Stop and smell the roses

Native plants and vegetation are my passion.
(We all know that.)
So you won’t be surprised when I say I haven’t always been the hugest fan of roses.
They’re not native to Australia.
Sometimes they seem overblown to me, and showy — blowsy, even.
But once a year, the rose bushes outside my local library put on quite a show.
Somehow, these roses please even my curmudgeonly spirit.
They are, simply, quite lovely.

They bring joy, not just into my day …

but into my very soul.


I think I’m slowly joining the rose-lover’s world …


Our garden down south originally had several patches of arum lilies.
Also called calla lilies, these flowers are sometimes thought to symbolise death. They’re considered a toxic weed in South Australia, so I ended up reducing my lilies to one small, protected patch.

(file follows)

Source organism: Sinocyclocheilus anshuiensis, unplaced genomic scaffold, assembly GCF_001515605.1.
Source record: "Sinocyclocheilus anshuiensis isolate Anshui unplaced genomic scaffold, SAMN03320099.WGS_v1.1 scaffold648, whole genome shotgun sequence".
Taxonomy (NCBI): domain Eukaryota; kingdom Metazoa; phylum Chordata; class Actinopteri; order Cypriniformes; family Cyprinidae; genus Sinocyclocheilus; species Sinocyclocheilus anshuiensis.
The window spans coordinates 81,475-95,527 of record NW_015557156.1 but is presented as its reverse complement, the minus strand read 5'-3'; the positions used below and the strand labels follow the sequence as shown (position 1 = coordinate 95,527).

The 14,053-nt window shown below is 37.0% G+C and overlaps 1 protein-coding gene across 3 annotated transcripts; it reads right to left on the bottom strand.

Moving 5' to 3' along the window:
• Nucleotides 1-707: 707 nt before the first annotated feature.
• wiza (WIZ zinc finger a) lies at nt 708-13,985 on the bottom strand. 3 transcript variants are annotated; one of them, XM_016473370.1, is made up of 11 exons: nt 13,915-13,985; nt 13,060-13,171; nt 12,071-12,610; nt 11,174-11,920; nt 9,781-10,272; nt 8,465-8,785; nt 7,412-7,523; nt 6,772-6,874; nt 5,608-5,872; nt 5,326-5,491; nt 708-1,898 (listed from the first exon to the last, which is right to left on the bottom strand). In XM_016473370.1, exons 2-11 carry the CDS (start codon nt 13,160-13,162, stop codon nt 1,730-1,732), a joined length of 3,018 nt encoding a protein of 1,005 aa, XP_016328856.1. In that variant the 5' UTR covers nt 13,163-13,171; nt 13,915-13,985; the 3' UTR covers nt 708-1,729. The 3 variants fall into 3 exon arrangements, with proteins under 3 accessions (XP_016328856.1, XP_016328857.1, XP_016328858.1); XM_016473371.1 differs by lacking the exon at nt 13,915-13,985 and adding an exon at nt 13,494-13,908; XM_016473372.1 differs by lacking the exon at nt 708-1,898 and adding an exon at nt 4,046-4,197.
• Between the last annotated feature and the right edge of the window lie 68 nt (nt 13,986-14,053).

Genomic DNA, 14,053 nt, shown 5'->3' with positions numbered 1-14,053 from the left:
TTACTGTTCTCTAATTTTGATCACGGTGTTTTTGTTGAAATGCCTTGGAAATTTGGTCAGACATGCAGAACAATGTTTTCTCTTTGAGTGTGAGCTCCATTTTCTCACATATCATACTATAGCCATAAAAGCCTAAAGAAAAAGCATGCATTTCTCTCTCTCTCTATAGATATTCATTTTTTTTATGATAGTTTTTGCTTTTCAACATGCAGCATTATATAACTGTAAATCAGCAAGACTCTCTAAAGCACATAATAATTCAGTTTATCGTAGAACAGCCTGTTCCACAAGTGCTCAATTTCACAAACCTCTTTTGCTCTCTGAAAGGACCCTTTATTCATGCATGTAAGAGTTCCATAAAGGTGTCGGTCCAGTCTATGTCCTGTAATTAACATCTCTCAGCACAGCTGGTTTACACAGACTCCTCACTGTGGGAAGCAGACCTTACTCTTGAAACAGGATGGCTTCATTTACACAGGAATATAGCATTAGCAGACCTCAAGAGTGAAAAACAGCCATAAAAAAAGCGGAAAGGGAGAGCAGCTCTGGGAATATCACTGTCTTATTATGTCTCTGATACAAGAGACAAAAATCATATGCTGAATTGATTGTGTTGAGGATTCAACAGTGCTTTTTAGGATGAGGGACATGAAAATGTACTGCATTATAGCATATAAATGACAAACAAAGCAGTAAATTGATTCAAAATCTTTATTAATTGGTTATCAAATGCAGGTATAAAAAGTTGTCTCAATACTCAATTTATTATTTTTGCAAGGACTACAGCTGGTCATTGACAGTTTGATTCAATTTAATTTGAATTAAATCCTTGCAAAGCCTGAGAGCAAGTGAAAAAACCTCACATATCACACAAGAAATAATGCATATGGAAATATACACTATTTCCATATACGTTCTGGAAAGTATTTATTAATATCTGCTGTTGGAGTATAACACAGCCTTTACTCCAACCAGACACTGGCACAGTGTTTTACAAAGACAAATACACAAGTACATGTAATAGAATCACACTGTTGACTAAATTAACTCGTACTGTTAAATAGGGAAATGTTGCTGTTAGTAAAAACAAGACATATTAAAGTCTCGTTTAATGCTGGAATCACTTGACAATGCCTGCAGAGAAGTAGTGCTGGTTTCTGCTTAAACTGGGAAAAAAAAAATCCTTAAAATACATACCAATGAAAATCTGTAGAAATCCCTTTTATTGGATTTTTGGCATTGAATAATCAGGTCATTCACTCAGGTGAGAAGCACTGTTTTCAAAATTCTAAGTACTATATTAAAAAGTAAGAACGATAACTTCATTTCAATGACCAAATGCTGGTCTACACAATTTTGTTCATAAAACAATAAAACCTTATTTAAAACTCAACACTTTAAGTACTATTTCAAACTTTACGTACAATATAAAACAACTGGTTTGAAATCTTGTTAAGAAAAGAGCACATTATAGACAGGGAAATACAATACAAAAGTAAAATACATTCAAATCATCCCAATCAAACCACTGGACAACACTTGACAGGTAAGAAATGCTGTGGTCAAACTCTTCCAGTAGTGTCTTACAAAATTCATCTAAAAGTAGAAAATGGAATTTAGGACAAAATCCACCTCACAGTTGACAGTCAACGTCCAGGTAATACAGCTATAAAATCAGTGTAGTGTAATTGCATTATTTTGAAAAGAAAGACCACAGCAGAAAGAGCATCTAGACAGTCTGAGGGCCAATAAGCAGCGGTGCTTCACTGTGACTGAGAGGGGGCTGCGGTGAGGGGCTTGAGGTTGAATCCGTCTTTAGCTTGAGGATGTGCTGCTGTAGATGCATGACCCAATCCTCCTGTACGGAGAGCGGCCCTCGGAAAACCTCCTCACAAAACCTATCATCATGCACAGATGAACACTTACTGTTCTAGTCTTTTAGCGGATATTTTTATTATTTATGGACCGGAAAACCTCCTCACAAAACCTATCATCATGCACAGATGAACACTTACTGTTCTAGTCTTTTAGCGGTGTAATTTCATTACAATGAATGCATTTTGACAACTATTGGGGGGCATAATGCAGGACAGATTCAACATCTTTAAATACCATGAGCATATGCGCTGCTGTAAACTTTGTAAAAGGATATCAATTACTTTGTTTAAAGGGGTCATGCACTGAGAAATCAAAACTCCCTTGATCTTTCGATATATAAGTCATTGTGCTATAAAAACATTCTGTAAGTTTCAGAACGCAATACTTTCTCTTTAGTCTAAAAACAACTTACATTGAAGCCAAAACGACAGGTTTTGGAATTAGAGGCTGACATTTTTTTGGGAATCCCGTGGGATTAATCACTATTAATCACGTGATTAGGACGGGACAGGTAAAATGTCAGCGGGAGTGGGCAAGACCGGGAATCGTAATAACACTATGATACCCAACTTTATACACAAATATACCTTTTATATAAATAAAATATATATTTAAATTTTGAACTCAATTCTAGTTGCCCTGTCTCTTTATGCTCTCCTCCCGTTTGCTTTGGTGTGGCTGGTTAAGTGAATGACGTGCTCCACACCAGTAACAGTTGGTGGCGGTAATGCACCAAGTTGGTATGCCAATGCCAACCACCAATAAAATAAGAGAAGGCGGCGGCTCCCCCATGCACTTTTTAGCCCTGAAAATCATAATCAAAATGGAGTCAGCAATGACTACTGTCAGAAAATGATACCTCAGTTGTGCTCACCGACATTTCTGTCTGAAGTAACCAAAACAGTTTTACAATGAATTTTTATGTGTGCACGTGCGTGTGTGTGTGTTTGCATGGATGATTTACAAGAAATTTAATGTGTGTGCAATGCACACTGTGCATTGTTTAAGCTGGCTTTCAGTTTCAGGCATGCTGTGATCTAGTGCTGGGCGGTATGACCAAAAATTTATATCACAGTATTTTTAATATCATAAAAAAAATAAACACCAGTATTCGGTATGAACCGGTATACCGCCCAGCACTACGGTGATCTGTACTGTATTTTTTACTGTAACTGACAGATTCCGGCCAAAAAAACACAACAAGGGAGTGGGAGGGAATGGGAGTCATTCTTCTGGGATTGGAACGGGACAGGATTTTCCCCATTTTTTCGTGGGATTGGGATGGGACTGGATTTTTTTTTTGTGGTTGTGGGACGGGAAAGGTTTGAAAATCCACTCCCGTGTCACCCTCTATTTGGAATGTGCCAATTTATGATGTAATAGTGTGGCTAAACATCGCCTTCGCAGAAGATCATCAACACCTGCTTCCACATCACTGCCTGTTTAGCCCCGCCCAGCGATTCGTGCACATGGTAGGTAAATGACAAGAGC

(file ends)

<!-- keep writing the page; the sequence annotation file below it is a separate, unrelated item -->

They spring up during the mid-winter rains, when the grass is long and wet and green, and the soil damp and crumbly — reminding me not of death, but of life.
Of growth.
Of abundance.

I’m happy to let them grow in that small patch, ready for picking and putting in a vase — tall, elegant and lush.


In the garden in our house just north of the city,
the bushes we planted when we first moved here eight years ago
have sprouted and grown and spread.
It’s a messy, weedy, often untended garden.
But it’s true to our dream:
a garden of plants almost exclusively native to our area.

As spring slowly approaches, it fills me with delight.

An ending and a beginning

Around Anzac Day here in South Australia, the daily temperature dips, the skies cloud over and the days shorten.

Autumn! It’s arrived.

Australian native trees are mostly evergreens, so any show of red or golden leaves comes from exotic trees. Autumn can seem a little … subdued. Gloomy. Like a dying away.

But not quite. A couple of weeks ago, in my garden, I noticed this:


There will be flowers again soon.